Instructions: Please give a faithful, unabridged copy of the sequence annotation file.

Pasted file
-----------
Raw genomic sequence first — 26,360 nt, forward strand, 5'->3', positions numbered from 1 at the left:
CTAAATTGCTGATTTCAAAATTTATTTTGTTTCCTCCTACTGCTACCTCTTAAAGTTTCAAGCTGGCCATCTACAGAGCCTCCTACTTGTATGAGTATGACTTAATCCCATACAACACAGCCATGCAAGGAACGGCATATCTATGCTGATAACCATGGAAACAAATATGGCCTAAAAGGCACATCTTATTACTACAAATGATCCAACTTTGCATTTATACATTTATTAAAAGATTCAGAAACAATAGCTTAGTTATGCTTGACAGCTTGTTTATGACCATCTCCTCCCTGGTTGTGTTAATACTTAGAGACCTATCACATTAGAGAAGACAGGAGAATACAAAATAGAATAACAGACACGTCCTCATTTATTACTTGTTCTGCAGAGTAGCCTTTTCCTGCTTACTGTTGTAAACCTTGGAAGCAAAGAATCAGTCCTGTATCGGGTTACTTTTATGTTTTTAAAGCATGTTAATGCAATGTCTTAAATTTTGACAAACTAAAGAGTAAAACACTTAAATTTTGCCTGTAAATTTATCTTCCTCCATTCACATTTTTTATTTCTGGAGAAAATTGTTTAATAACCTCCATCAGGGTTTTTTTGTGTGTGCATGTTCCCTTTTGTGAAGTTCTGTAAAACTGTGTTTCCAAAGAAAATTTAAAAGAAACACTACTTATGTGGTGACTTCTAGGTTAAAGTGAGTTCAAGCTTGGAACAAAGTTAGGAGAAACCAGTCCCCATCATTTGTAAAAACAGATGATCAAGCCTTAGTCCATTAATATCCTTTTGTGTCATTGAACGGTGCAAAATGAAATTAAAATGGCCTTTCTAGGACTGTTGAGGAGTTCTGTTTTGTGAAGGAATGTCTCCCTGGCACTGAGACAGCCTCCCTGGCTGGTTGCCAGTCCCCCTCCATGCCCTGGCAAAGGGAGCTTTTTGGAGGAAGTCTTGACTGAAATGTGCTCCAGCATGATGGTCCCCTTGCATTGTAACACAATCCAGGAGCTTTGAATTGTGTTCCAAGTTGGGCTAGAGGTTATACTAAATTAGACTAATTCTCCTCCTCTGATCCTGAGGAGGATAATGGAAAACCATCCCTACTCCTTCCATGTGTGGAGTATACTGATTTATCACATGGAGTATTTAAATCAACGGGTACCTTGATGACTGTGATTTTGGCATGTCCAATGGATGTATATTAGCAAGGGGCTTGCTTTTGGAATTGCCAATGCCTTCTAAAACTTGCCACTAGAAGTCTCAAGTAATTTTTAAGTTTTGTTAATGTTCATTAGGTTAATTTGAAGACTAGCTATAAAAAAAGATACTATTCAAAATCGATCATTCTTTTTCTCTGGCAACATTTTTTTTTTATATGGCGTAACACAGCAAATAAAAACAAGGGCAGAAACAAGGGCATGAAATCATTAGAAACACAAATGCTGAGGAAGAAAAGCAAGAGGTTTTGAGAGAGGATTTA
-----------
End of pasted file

Raw genomic sequence first — 26,360 nt, forward strand, 5'->3', positions numbered from 1 at the left:
CTAAATTGCTGATTTCAAAATTTATTTTGTTTCCTCCTACTGCTACCTCTTAAAGTTTCAAGCTGGCCATCTACAGAGCCTCCTACTTGTATGAGTATGACTTAATCCCATACAACACAGCCATGCAAGGAACGGCATATCTATGCTGATAACCATGGAAACAAATATGGCCTAAAAGGCACATCTTATTACTACAAATGATCCAACTTTGCATTTATACATTTATTAAAAGATTCAGAAACAATAGCTTAGTTATGCTTGACAGCTTGTTTATGACCATCTCCTCCCTGGTTGTGTTAATACTTAGAGACCTATCACATTAGAGAAGACAGGAGAATACAAAATAGAATAACAGACACGTCCTCATTTATTACTTGTTCTGCAGAGTAGCCTTTTCCTGCTTACTGTTGTAAACCTTGGAAGCAAAGAATCAGTCCTGTATCGGGTTACTTTTATGTTTTTAAAGCATGTTAATGCAATGTCTTAAATTTTGACAAACTAAAGAGTAAAACACTTAAATTTTGCCTGTAAATTTATCTTCCTCCATTCACATTTTTTATTTCTGGAGAAAATTGTTTAATAACCTCCATCAGGGTTTTTTTGTGTGTGCATGTTCCCTTTTGTGAAGTTCTGTAAAACTGTGTTTCCAAAGAAAATTTAAAAGAAACACTACTTATGTGGTGACTTCTAGGTTAAAGTGAGTTCAAGCTTGGAACAAAGTTAGGAGAAACCAGTCCCCATCATTTGTAAAAACAGATGATCAAGCCTTAGTCCATTAATATCCTTTTGTGTCATTGAACGGTGCAAAATGAAATTAAAATGGCCTTTCTAGGACTGTTGAGGAGTTCTGTTTTGTGAAGGAATGTCTCCCTGGCACTGAGACAGCCTCCCTGGCTGGTTGCCAGTCCCCCTCCATGCCCTGGCAAAGGGAGCTTTTTGGAGGAAGTCTTGACTGAAATGTGCTCCAGCATGATGGTCCCCTTGCATTGTAACACAATCCAGGAGCTTTGAATTGTGTTCCAAGTTGGGCTAGAGGTTATACTAAATTAGACTAATTCTCCTCCTCTGATCCTGAGGAGGATAATGGAAAACCATCCCTACTCCTTCCATGTGTGGAGTATACTGATTTATCACATGGAGTATTTAAATCAACGGGTACCTTGATGACTGTGATTTTGGCATGTCCAATGGATGTATATTAGCAAGGGGCTTGCTTTTGGAATTGCCAATGCCTTCTAAAACTTGCCACTAGAAGTCTCAAGTAATTTTTAAGTTTTGTTAATGTTCATTAGGTTAATTTGAAGACTAGCTATAAAAAAAGATACTATTCAAAATCGATCATTCTTTTTCTCTGGCAACATTTTTTTTTTATATGGCGTAACACAGCAAATAAAAACAAGGGCAGAAACAAGGGCATGAAATCATTAGAAACACAAATGCTGAGGAAGAAAAGCAAGAGGTTTTGAGAGAGGATTTA